2. The aortic and pulmonary valves are placed at the outflow of the
left and right ventricles, and mitral and tricuspid valves divide off
the left and right ventricles from the adjacent atria.
The cusps of the valves float freely in the blood, passing through
them, and their position depends on the pressure difference on their
two sides. When the valves close the cusps come together to form a
blood- tight membrane.
3. Blood from the tissues enters the right atrium via the venae
cavae. This blood has relatively little oxygen and a relatively high
carbon dioxide content , and it passes through the tricuspid valve
into the right ventricle, from where it goes into the pulmonary
artery and to the lungs. The blood pressure on the right side of the
heart is lower than on the left and so the chambers are comparatively
thin-walled.* (noun as p.p.)
In the lungs carbon dioxide is removed and the blood oxigenated .
Blood returns to the left atrium via the pulmonary veins and now has
relatively more oxygen and less carbon dioxide.
It then flows through the mitral valve into the thick left ventricle and
is pumped out through the aortic valve into the aorta, from where
it is distributed throughout the body.
4. The cardiac cycle is the name given to the series of events which
occurs in a single heart beat. During each cycle the two atria con-
tract together and then the ventricles contract , and blood is forced
from the atria into the ventricles and from these into the aorta and
the pulmonary artery. This takes place 50 to 80 times a minutes in
normal adults. The period in which the ventricles are contracting is
called systole and that in which they relax diastole.
5. The muscular contractions of the heart are produced by regular
electrical impulses originating in a tiny area of muscle, the sino-
or “pacemaker”, at the junction of the right atrium and
superior vena cava.
6. The cardiac action initiated by the sino-atrial node can be recor-
ded in the form of an electrocardiogram (ECG)
1. What is the CVS concerned with?
2 . What does it consist in?
3. Is heart regarded as the seat of the emotions?
4. Can you describe the shape and function of the heart?
5. Is there any valve in the heart?
6. where is it /are they placed exactly?
7. What is venae cavae?
8. Describe and show the cardiac cycle
9. How many cycles take place in a normal adult?
10. What is the name of the two ventricular periods?
11. How is muscular contraction effected?
12. Can the cardiac action be recorded and seen?
Diseases of the Heart and the Blood Vessels
Many general diseases affect the heart and they are usually classified
according to either the part of the heart affected or the nature of the
Some important causes of heart disorders are:
– acute rheumatism
– high blood-pressure
– diseases of the coronary arteries
Other causes include:
– disease of the thyroid gland
– certain chronic forms of diseases of the lungs
A small but important group of cases of heart disease are those due
to congenital abnormalities of the heart
1. Diseases of the cardiovascular system are the commonest cause
of death. With an ageing population it seems likely that there will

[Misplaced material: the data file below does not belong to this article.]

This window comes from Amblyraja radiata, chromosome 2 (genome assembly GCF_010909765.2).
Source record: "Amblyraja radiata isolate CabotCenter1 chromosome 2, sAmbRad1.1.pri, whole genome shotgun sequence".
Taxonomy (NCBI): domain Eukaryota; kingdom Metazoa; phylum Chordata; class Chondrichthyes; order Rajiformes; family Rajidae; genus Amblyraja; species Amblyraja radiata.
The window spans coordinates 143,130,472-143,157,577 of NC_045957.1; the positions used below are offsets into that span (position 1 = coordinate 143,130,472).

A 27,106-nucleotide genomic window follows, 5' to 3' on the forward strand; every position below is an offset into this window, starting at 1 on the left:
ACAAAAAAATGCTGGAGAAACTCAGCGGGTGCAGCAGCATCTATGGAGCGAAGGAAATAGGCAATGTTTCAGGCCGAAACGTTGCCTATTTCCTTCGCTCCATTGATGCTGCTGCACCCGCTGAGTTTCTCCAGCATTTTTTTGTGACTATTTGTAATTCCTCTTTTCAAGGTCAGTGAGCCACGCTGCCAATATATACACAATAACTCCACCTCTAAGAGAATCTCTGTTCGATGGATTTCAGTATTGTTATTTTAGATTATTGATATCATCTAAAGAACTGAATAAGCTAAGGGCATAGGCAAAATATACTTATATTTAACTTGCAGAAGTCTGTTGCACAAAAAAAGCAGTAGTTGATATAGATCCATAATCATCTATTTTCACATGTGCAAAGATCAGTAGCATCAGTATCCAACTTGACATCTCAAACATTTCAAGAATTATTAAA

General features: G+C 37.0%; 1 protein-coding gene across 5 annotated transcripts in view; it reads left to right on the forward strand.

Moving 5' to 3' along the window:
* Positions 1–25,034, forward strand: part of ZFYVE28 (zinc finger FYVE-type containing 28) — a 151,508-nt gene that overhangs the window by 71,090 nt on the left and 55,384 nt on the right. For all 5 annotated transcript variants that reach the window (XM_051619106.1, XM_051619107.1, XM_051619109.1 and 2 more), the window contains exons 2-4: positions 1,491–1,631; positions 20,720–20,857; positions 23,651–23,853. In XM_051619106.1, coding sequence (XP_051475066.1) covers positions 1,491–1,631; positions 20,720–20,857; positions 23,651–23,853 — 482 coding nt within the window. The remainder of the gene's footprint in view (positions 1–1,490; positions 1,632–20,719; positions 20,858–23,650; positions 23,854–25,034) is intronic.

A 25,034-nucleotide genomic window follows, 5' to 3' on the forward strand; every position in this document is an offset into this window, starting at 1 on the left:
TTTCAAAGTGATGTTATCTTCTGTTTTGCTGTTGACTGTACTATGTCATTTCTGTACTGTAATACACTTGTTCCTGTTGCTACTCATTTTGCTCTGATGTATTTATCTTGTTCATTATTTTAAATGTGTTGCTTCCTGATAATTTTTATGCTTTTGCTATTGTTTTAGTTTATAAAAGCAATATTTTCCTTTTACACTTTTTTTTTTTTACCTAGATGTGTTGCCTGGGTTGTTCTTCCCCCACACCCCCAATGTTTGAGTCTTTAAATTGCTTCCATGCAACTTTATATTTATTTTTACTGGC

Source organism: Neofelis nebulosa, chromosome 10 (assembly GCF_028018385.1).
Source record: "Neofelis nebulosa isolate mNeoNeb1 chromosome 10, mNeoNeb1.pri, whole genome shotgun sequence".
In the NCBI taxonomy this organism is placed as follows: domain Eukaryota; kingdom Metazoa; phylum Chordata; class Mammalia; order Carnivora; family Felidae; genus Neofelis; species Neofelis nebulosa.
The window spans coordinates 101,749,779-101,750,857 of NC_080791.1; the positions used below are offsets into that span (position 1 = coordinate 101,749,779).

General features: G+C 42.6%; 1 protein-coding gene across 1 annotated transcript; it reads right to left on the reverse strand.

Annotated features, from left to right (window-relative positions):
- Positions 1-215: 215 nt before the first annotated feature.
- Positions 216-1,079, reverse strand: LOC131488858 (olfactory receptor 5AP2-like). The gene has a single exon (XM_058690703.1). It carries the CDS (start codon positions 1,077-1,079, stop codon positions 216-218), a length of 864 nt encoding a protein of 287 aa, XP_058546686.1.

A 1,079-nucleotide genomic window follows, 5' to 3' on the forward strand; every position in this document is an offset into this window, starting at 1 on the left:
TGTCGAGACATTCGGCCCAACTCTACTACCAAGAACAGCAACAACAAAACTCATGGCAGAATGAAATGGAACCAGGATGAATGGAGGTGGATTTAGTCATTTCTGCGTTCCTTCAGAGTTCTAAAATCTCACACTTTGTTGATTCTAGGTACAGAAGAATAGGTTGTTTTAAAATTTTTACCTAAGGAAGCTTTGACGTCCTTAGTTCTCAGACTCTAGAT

be further increases in the incidence of those varieties of cardio-
vascular disease which occur in both middle and advanced age,
namely coronary artery disease and hypertension.
2 Rheumatic Heart Disease. Organic disease of the heart valves is
most frequently the result of damage sustained during an episode
of acute rheumatism (rheumatic fever). Approximately 25 per cent
of patients who suffer an attack of rheumatic fever will eventually
after an interval of often more than ten years, develop permanent
abnormalities in the heart valves.
Rheumatic fever commonly develops one or two weeks after a strep-
tococcal sore throat. Fever is a common accompanying feature
and less often there may in addition be a skin rush, nodules under the
skin and chorea, a disturbing involuntary movement disorder.
A rapid pulse is an almost constant feature, the heart may be palpably
enlarged and there may be various murmurs suggesting that the
valves, the heart muscle or its outer covering, the pericardium, are
inflamed. The white blood cell count and ESR (erythrocyte sedimenta-
tion rate) are characteristically elevated and an ECG (electrocardio-
gram) and chest ray will confirm the nature and the degree of the
When irreversible damage to the heart valves occurs it becomes
manifest as stenosis or incompetence or both. A stenosed valve is one
which fails to open completely and so forms an obstruction to the pas-
sage of blood to its aperture. An incompetent valve on the other hand
fails to close completely and therefore allows leakage of blood to
occur in a direction opposite to that of normal flow.
The valve most commonly affected by these forms of damage, is the
mitral valve, which separates the left ventricle from the left atrium.
Unfortunately, in many instances the individual's disability tends to
be progressive with treatment becoming less and less effective. Com-
plications occur frequently. The most important of these are :
heart failure, infective endocarditis and cerebral embolism.
+1 anno fa
I contenuti di questa pagina costituiscono rielaborazioni personali del Publisher kalamaj di informazioni apprese con la frequenza delle lezioni di Inglese e studio autonomo di eventuali libri di riferimento in preparazione dell'esame finale o della tesi. Non devono intendersi come materiale ufficiale dell'università Foggia - Unifg o del prof Loiacono Anna.